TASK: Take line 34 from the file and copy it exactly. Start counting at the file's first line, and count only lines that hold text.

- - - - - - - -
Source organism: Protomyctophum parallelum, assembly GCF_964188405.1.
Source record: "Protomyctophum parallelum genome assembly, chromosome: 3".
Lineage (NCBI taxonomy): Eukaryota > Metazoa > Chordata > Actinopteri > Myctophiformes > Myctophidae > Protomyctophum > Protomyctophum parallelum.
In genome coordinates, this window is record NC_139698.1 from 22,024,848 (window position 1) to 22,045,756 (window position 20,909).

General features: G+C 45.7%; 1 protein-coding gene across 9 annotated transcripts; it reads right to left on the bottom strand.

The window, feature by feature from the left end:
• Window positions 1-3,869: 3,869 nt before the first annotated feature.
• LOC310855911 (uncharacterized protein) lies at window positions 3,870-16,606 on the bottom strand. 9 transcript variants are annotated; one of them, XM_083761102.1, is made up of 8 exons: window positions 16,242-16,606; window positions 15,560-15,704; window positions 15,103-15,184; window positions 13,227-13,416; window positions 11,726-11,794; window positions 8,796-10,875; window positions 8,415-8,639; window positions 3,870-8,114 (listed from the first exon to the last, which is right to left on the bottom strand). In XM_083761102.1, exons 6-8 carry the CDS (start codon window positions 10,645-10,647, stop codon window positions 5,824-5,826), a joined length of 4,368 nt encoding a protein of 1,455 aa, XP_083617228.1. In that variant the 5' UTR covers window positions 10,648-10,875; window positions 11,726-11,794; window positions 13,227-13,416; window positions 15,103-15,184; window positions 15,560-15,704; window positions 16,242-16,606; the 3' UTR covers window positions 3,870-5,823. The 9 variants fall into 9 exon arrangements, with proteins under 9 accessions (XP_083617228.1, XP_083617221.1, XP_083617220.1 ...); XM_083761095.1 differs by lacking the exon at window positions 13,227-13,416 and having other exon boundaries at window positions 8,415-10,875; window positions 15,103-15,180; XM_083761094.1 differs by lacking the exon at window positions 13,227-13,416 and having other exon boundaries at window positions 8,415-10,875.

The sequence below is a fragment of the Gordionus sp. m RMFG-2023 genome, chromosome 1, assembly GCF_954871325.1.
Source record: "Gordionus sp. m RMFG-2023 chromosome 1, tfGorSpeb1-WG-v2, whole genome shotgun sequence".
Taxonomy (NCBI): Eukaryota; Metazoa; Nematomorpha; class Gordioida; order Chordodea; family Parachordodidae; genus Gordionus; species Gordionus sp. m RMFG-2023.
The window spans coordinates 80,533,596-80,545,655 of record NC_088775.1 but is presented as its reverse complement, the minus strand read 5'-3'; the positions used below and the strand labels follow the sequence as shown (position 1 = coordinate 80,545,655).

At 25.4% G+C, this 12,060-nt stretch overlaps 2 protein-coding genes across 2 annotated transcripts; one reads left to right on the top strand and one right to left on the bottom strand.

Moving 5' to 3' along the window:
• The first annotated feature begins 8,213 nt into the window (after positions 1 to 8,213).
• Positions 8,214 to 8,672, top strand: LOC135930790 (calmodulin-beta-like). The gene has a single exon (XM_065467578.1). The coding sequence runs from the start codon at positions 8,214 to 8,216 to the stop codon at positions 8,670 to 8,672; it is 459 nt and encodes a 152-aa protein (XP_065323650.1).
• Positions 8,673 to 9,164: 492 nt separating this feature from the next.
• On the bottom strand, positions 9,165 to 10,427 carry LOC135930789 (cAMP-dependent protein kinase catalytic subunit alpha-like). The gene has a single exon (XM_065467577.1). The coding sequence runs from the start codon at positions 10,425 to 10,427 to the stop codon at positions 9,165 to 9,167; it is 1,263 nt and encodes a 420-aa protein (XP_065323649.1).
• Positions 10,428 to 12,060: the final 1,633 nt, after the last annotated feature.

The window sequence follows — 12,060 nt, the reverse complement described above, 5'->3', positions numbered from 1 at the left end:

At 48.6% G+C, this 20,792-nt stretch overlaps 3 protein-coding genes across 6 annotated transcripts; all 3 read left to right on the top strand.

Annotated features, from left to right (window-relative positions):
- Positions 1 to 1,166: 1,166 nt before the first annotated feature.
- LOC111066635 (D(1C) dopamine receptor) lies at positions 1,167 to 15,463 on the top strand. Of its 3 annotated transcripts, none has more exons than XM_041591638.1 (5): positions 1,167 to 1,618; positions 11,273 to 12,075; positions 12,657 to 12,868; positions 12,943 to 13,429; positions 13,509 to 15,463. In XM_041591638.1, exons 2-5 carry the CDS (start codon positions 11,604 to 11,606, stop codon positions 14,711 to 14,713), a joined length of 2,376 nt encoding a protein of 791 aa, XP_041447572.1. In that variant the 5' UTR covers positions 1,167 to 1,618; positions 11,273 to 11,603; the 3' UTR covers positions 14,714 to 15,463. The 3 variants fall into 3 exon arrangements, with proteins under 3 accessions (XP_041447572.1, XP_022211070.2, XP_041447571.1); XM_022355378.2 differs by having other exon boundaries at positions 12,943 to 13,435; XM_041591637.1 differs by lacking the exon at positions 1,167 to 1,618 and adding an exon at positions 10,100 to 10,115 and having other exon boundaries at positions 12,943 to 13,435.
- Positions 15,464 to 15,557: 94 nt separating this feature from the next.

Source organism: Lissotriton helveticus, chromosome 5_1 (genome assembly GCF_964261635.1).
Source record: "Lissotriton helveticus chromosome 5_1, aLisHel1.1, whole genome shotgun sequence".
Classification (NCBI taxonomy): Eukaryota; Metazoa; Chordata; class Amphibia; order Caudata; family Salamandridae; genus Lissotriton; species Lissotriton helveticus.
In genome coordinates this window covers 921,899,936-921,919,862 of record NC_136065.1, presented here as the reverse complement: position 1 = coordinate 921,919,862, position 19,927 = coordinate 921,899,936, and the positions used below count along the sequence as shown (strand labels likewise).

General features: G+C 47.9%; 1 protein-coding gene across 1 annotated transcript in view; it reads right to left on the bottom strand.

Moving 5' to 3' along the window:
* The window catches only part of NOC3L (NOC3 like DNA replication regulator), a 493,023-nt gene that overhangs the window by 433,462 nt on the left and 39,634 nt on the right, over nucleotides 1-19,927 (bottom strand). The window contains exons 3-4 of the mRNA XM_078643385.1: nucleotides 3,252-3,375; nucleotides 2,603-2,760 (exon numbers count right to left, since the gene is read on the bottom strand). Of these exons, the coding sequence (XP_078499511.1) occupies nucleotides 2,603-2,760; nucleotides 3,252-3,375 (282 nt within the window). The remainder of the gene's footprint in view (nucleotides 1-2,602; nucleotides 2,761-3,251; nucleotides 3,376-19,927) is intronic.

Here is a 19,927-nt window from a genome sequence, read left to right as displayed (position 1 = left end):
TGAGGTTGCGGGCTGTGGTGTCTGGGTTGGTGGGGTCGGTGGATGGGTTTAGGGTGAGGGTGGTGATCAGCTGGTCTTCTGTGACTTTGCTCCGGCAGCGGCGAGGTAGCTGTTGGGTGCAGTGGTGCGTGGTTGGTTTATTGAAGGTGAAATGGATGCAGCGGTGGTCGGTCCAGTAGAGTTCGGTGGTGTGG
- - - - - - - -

TGAGGTTGCGGGCTGTGGTGTCTGGGTTGGTGGGGTCGGTGGATGGGTTTAGGGTGAGGGTGGTGATCAGCTGGTCTTCTGTGACTTTGCTCCGGCAGCGGCGAGGTAGCTGTTGGGTGCAGTGGTGCGTGGTTGGTTTATTGAAGGTGAAATGGATGCAGCGGTGGTCGGTCCAGTAGAGTTCGGTGGTGTGG